COVID-19 Can Infect Cats & They Can Transmit It To Other Cats

Unsplash / Andrew Umansky

In a report released from Reuters on April 8th, 2020, a new study has found that the common house cat can not only become infected with the Novel Coronavirus, COVID-19, but they can also transmit it to each other.

But can they transmit it to humans? 

Well, that is unknown at the current moment. Because of the study that proves cats can become infected with the virus (different from just having the virus particles on them), the World Health Organization has committed to investigating if the cats can then transmit and infect humans with the virus.

Veterinarians are recommending for pet owners to keep their cats indoors for the time being to reduce any exposure to the virus.

The president of the British Veterinary Association, Daniella Dos Santos, told the BBC that “An animal’s fur could carry the virus for the time if a pet were to come into contact with someone who was sick.” 

The study that was published in the journal Science, found that not only can felines contract and become infected with COVID-19, but ferrets can also become infected.

Currently, other household and farm animals like dogs, chickens, pigs, and ducks have been found to be unlikely to contract the virus.

The virus, officially called SARS-CoV-2, is believed to have been spread from bats to humans through a wet market in Wuhan, China. This new study showing cats’ ability to become infected is based on data from research conducted in January in China.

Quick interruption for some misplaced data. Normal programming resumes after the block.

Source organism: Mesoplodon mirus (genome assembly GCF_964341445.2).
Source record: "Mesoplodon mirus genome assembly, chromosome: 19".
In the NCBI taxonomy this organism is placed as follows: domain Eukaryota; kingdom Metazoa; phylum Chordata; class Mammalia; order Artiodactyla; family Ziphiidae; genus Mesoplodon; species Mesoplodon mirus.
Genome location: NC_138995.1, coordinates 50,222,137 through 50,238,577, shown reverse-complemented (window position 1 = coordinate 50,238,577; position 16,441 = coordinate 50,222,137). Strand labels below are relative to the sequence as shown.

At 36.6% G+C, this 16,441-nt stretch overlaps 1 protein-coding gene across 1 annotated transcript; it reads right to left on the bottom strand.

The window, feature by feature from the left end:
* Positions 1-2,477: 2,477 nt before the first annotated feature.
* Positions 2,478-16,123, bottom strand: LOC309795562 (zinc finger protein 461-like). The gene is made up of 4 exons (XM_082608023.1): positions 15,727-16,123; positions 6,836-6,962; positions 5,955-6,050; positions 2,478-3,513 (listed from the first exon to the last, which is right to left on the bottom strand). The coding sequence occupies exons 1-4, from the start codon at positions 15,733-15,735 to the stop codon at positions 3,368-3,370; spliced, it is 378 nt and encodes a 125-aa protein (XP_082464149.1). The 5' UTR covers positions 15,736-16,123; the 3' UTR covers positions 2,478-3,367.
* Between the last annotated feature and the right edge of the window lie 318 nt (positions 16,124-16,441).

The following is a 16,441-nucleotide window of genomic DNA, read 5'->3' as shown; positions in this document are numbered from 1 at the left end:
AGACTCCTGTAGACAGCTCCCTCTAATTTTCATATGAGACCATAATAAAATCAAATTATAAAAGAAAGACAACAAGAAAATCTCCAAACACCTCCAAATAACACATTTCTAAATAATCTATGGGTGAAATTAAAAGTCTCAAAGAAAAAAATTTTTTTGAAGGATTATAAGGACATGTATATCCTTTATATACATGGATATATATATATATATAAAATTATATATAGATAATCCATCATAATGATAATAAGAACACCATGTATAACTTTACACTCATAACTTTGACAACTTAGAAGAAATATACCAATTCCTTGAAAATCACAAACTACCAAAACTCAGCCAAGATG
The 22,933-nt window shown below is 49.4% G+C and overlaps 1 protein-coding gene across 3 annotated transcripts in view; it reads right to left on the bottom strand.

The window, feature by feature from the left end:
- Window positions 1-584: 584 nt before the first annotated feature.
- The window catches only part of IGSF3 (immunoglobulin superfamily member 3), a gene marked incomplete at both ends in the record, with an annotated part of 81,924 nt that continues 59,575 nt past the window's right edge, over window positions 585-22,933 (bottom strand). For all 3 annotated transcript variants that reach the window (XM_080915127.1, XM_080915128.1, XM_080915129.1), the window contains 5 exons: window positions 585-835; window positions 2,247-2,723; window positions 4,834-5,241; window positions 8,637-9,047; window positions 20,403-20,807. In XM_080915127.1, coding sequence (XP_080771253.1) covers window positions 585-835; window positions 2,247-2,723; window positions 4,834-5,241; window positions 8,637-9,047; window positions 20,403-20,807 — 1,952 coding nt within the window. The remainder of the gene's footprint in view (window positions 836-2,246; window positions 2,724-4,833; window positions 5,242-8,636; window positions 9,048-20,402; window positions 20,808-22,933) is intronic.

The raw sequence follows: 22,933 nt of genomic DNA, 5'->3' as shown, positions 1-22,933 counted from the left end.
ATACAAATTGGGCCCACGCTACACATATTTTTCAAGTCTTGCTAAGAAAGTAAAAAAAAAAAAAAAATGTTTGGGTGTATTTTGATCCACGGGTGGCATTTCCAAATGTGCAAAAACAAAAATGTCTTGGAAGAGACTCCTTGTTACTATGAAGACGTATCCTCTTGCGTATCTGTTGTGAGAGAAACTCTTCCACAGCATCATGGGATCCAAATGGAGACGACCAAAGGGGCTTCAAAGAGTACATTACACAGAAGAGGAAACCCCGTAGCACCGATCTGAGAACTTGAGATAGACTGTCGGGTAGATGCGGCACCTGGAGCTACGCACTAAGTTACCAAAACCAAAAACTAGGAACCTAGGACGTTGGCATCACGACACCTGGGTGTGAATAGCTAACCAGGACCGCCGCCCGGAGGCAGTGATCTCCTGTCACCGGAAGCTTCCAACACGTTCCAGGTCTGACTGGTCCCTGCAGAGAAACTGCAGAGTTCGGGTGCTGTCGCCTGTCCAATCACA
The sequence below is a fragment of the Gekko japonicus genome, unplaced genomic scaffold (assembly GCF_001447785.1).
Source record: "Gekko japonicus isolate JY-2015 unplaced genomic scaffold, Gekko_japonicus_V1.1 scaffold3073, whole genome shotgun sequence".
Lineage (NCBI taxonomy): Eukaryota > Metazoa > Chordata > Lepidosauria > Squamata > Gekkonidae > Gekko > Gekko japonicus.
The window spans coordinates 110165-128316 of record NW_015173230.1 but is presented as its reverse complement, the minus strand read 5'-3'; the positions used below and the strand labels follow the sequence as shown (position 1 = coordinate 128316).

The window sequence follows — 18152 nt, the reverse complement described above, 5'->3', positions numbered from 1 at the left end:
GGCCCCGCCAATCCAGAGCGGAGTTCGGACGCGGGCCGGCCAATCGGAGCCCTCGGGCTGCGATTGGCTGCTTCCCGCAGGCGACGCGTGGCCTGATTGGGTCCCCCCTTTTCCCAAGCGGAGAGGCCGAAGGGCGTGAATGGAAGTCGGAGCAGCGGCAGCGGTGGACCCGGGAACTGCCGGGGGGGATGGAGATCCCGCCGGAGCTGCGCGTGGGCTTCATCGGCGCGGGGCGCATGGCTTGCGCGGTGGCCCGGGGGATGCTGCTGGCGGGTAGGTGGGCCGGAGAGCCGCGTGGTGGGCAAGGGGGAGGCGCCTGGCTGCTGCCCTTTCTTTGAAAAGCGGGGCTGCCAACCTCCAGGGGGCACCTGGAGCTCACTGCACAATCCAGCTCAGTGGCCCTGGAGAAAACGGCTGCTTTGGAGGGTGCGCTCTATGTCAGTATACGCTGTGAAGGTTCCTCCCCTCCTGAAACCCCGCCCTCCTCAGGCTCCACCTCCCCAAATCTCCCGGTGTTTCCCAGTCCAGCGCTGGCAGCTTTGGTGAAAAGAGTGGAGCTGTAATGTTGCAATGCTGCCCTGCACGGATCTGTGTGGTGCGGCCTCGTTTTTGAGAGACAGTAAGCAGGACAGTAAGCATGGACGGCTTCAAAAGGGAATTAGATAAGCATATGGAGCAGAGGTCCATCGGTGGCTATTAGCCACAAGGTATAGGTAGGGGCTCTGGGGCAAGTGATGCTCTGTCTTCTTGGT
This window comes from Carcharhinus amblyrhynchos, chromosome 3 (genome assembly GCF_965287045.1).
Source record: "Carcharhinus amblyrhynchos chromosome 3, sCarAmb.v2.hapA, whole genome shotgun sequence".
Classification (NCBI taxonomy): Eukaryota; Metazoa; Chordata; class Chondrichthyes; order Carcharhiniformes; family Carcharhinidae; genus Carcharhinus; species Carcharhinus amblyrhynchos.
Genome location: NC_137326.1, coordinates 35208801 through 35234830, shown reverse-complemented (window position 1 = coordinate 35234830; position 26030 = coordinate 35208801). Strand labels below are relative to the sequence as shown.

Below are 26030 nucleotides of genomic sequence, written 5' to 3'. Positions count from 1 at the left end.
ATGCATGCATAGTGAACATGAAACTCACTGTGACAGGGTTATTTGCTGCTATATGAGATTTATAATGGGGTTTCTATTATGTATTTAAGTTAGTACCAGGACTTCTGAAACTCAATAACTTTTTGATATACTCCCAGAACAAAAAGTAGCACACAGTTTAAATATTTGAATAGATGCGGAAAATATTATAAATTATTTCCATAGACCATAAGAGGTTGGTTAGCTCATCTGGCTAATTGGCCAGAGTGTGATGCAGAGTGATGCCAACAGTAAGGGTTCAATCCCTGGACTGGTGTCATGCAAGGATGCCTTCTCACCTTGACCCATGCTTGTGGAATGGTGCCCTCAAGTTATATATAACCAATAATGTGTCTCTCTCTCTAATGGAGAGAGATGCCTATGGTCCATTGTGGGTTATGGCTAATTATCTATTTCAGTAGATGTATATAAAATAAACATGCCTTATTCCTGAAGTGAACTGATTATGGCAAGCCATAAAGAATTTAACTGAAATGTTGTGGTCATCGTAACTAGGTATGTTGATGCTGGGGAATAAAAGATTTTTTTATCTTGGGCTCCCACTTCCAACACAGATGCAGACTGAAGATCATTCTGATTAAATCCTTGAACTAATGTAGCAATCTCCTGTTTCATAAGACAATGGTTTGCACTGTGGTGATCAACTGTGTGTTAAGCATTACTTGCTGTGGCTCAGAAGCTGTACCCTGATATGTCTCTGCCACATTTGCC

Just recently in the United States, several tigers in the Brox Zoo were discovered to have contracted the virus from a COVID-19-positive caretaker and some of them exhibited respiratory issues. All of the tigers are expected to make full recoveries.

With the data coming from this new study, it’s clear that cats can infect each other – which is likely how the disease spread from one tiger at the zoo to the other three.

The COVID-19 virus is spread between cats similarly to how it is spread between humans: through respiratory droplets. Cats infected with the disease were found to have the virus inside their mouths, noses, and small intestines.

Kittens who were exposed had “massive lesions” in their lungs, noses, and throats, says Reuters.

On Wednesday, April 8th, 2020, the WHO committed itself to investigate the study and its findings to discover when and how the virus can be transmitted between humans and their pets.

“We don’t believe that they are playing a role in transmission but we think that they may be able to be infected from an infected person,” WHO epidemiologist Maria Van Kerkhove said.

Additionally, an expert with the WHO asked people to not take action against animals in light of the study’s findings, saying:

“They’re beings in their own right and they deserve to be treated with kindness and respect. They are victims like the rest of us.”

Watch the Reuters video below along with a news report about the tigers and some interviews with some top American veterinarians.